HICKS: Why economic forecasting is inexact science

January 1, 2011

New Year’s is a time to reflect upon the passing of a year and what the coming one might bring. For an economist of a certain stripe, that means thoughts of forecasts. I would like to explain how and why economists forecast the economy.

Forecasts are primarily used as a tool to begin, not end, conversations about business and government matters. It is easier to craft a budget or plan production from a forecast than to argue about a starting point. So a forecast can be useful and is worthy of serious effort.

It should come as no surprise that most economists have nothing to do with forecasts. Like any discipline, the field is too broad to develop technical expertise in everything.

To begin with, forecasting the economy is very different from estimating the effect of a policy, such as a change in tax rates or regulations. Economists have a much better grasp on these matters for a variety of reasons, not least of which is a relative abundance of data and experience. There have been four recessions in the past 30 years, and about a bazillion tax-rate changes at federal, state and local levels. It is literally akin to the problem of forecasting a hurricane season versus rain this afternoon.

Most forecasts today use a mix of two approaches. Both involve constructing a set of mathematical equations for which data must be available. One tactic to construct equations allows a forecaster to create relationships from observing recurring economic events, without the need to know anything about causation. The second method involves linking known relationships between different types of economic activity. For example, as gas prices rise, fewer cars are sold. In both cases, the strength of the relationships is based on historical evidence, with more recent experience carrying heavier weight. The models economists use are series of these types of equations, which are solved to come up with a prediction of the future.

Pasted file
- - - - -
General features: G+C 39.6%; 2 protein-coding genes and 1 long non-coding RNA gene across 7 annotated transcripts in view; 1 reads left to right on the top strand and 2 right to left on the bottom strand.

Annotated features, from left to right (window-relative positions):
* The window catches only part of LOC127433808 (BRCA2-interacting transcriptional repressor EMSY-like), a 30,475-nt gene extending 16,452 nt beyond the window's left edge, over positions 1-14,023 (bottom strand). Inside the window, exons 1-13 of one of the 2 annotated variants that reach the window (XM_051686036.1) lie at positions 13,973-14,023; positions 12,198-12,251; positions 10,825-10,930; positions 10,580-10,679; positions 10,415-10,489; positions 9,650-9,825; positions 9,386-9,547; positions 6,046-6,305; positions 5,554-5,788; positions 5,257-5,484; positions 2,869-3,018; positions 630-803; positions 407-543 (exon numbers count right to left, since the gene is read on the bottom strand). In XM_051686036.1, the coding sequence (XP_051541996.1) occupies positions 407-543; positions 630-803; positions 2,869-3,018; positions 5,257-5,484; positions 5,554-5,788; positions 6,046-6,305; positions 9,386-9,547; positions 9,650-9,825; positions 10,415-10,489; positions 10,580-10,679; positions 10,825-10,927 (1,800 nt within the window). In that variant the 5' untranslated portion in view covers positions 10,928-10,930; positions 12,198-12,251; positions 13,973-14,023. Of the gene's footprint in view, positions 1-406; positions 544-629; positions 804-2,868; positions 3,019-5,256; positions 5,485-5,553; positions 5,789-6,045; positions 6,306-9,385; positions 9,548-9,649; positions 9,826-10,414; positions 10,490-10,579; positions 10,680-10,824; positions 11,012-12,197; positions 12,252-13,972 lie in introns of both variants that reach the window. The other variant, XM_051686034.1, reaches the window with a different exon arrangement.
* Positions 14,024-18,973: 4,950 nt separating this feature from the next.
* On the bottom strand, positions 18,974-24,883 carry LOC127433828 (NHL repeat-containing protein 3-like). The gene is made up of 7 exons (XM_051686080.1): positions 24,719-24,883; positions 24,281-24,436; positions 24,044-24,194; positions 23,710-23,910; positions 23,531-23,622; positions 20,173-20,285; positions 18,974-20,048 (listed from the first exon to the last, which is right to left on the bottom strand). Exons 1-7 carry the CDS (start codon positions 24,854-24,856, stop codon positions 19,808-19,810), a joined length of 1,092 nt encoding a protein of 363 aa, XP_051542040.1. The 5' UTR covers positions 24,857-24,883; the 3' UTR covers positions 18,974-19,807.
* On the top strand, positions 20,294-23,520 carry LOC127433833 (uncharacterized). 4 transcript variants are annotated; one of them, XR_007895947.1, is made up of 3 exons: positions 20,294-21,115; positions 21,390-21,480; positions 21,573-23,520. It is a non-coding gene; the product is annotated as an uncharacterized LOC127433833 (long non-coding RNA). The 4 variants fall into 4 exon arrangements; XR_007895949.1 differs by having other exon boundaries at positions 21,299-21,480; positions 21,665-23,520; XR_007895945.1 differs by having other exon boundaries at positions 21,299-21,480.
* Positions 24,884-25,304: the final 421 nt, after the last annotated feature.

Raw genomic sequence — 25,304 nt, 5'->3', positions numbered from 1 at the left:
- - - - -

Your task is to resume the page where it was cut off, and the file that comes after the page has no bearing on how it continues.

These forecasts are pretty straightforward, and most of us who dabble in this dark science actually use a trick of forecasting past events as a tool for assessing how good the model actually works. To no surprise, there’s a lot of competition in forecasting. Anyone who can build a model to predict a major recession, given what was known before it started, will become rich.

These approaches have some critics. Better data would yield better models of course (that is what experimental economists are busy creating). Also, economists have long been criticized for assuming that people are rational. But, one need attend only one faculty meeting to know that economists have an unusual definition of rationality. Economists are happy if people respond to price changes given the information that is available to them. This is a low bar for social interactions, but works well for forecasts.

So, the ways economists predict growth is at least a little less murky. Now, if only it were more accurate.•


Hicks is director of the Center for Business and Economic Research at Ball State University. His column appears weekly. He can be reached at cber@bsu.edu.


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